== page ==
by Jim Aldrich
I enjoy cooking. High on my list of favorite things to prepare is liver and onions or spaghetti. Both are dishes that are made better with the use of onion in the recipe.
This brings me to admitting that I tolerate the onion, even with its checkered reputation. Despite its awkward shape, irritating fumes, and its difficulty in peeling when I include it in a recipe I know what I am looking for. A unique flavor, a recognizable scent, and that certain spiciness. Personally, my only issue with the onion is its texture. For whatever the reason the texture of the onion and me are at odds.
Because of the texture, I pick the onion out of my food. Hoping no one will notice. In a childlike fashion I will put any resemblance of an onion off to the side of my plate. If you were hosting a dinner party the onion and I wouldn’t make for the best of guests.
Which brings me to the question at hand: Is my love/hate relationship with the onion normal? But what is normal these days? We seem to struggle with questions re many topics that no longer considered odd:
Pick one, any one and you will find people around you taking sides. “I’m right and you’re wrong.” Or “Things just aren’t meant to be this way.” Whichever side you come down on, with the advent of the 21st century living has taken on a different tone.
Conflict & Change
Historically, there have always been value based conflicts. Understand, conflict is not viewed here as bad. Rather, without conflict there would be no change. What is interesting is that the pattern for these conflicts to emerge is predictable. The world goes along seemingly in synch with itself for two or three decades. Then there is something that occurs that has us asking questions about the status quo. An event, a group or groups of people begin making demands, there is a change in the world order. From the simple to the complex conflict seems to arise out of change.
Let me provide a series of current examples from the 20th century. The Great Depression, World War II, the Cold War, Vietnam, and the beginnings of terrorism have each contributed to conflicts which then led to changes.
While the memory of these events remain a conscious influence on many lives for others there is little recollection. Yet, it is another event or change that happened quite recently and that is having the greatest impact on how we interact with our world today.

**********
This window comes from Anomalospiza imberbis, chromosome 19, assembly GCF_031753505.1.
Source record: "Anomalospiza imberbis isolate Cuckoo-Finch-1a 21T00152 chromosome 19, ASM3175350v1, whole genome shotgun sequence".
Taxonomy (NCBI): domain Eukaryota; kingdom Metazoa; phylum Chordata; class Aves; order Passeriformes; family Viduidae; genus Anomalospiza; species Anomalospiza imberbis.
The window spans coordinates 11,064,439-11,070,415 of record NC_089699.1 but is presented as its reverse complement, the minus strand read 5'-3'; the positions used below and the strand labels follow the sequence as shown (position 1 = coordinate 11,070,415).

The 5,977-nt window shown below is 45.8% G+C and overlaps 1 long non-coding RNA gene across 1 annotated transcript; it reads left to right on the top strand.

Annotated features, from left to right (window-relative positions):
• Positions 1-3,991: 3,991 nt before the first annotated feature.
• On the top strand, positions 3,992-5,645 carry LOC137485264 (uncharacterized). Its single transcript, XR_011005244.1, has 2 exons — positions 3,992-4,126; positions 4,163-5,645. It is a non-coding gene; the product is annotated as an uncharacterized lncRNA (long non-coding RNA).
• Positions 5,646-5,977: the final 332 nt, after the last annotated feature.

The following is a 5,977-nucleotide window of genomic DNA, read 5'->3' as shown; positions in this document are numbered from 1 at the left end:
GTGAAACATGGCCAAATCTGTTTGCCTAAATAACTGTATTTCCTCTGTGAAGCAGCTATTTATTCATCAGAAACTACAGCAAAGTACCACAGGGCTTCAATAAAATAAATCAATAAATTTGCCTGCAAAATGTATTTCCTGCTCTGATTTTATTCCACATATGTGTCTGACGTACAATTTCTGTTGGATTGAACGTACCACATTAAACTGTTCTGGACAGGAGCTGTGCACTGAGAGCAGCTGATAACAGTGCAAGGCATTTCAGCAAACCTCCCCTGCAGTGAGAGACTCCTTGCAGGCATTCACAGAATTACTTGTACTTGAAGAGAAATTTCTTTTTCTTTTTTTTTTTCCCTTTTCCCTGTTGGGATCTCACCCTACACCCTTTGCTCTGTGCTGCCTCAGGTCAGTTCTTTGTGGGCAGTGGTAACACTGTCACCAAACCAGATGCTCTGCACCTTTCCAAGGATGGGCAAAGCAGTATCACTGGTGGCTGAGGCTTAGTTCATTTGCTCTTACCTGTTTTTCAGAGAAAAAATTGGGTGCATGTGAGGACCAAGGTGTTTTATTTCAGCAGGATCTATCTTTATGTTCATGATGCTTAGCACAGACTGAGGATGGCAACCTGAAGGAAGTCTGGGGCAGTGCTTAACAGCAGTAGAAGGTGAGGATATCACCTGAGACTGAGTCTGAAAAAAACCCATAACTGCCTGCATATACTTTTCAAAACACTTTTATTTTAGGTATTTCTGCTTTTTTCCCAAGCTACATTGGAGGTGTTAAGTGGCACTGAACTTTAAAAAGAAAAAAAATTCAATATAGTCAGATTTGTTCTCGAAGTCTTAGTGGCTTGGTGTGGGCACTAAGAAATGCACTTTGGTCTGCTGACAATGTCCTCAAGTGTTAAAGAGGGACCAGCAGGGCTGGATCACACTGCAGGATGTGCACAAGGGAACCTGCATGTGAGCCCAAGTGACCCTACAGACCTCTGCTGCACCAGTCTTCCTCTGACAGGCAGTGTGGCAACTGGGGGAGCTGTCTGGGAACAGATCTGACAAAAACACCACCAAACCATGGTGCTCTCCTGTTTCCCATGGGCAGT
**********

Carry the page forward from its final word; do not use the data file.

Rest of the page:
While some may argue that 9/11, the continuing threat of terrorism, or changes in the global economy are significant I would like to propose another event whose impact is more far reaching, significant, and it is still in its infancy. That event: the digital revolution.
Most of us are familiar with the development and evolution of the computer. There are very few (if any) who have not been influenced by the wonders of software and digital services.
There is not a single aspect of our lives today that has not in some measure been changed by the digital age. From the very simple task of leaving someone a message to waging war on a battlefield how we do things has changed.
How we communicate with each other – changed
Who are our friends – changed
How we stay informed – changed
Who we date – changed
Our connectedness with our economic and social life – changed
Medical treatment – changed
How we express ourselves – changed
Buying and reading a book – changed
We could go on and on and still be behind the digital age curve.
The Good, the Bad, & the Ugly
While the long arm of its influence touches every aspect of our world, I’d like to narrow our look at the digital revolution to a specific area that is a child of the 21st century: social networking. It is estimated that the world population in 2012 surpassed 7 billion people. By 2017 the number of people hooked into a social network will exceed 1.8 billion, or roughly 22%, that is more than one in five of everyone in the world.
Whether we like it or not the social network of today is well on its way to becoming the arbitrator of tomorrows social values. With their anonymity, lack of self-censorship and regulation, social network sites such as Facebook do influence our opinion forming and decision making.
The social network is an example of how the role of the digital age is a mixed bag. Many rely on it for support, information, or even deciding life or death issues. For others, it is a quick, convenient way to communicate. Then there are those few who use the digital age for less than noble reasons.
Our question remains valid: Who or what is the judge of what are the right or wrong ways to live in the 21st century?